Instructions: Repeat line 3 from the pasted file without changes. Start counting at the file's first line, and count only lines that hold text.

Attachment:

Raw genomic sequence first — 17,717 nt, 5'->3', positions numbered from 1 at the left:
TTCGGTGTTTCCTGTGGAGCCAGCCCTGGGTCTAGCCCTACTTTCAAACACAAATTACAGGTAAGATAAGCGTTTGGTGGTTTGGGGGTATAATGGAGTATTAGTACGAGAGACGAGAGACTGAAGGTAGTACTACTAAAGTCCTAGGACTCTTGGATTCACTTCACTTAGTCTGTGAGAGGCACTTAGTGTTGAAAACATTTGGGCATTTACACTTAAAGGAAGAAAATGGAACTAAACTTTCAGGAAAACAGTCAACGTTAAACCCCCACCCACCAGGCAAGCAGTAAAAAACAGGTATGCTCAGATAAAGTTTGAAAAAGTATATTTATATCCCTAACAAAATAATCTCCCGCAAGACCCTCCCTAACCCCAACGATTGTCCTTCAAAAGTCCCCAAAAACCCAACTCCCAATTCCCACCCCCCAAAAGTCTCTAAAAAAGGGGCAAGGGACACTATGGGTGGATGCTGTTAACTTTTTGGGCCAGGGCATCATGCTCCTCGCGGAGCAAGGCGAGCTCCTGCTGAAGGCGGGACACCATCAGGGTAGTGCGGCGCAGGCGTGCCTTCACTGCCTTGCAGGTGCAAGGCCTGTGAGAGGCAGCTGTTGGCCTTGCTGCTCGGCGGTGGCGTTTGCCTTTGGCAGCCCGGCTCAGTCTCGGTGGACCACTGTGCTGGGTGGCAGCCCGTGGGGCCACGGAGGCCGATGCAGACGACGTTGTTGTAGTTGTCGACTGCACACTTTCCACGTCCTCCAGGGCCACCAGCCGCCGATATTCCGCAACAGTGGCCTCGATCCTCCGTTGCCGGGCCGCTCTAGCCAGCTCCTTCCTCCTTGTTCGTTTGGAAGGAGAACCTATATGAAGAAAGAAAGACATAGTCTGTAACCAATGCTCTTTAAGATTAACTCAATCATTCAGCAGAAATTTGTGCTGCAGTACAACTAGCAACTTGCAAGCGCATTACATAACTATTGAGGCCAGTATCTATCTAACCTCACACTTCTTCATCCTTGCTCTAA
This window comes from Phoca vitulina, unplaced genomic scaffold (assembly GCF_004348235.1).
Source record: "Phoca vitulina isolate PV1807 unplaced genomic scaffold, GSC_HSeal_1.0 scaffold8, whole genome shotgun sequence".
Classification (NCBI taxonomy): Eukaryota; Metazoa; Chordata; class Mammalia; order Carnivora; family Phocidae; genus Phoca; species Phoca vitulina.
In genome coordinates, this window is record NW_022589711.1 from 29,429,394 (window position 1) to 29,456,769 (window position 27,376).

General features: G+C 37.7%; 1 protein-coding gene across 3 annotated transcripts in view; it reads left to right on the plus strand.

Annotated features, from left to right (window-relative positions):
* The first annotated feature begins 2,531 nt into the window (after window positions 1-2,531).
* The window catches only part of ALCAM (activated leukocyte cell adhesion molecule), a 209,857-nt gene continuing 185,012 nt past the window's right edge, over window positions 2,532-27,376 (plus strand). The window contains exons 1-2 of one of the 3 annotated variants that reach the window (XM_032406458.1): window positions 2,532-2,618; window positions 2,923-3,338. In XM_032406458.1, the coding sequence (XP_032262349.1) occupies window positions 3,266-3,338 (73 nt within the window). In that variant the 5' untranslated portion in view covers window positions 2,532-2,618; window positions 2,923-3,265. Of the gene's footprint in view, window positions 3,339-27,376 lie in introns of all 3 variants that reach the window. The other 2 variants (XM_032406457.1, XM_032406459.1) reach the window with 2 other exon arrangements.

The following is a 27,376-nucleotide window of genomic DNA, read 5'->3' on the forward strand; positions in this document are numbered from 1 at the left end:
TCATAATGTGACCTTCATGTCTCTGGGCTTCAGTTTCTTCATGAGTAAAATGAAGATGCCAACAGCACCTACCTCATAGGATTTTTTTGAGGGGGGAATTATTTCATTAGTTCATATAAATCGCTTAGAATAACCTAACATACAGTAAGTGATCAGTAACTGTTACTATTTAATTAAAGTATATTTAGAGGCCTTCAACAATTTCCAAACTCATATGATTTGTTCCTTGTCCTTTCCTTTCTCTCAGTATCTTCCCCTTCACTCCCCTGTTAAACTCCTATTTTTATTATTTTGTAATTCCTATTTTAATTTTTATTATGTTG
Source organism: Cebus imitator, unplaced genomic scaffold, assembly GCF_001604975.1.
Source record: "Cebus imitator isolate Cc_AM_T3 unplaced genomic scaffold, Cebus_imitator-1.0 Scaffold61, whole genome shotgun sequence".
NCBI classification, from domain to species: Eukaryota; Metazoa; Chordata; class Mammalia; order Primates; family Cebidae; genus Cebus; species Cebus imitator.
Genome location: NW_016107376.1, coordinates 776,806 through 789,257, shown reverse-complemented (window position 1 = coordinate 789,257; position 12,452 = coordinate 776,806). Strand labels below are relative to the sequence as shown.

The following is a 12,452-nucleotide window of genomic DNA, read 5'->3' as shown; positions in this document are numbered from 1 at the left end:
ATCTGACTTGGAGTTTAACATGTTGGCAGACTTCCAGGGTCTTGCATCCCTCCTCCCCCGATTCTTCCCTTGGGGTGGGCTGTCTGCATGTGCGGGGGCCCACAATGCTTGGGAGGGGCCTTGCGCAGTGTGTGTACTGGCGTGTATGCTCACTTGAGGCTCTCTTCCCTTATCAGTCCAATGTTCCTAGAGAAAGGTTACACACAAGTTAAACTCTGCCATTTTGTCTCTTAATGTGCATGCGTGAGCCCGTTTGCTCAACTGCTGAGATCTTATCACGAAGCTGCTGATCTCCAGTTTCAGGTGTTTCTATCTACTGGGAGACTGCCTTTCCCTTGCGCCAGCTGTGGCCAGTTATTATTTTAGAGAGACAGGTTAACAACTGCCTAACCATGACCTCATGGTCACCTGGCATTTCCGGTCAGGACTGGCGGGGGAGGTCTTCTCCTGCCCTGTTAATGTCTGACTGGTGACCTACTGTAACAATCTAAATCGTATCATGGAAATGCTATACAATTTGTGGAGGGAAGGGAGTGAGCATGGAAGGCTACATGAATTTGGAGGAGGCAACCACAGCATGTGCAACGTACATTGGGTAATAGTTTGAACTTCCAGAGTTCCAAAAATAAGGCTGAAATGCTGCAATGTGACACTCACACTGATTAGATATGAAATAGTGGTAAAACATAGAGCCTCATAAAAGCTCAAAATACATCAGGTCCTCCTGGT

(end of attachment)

This window comes from Phoca vitulina, unplaced genomic scaffold (assembly GCF_004348235.1).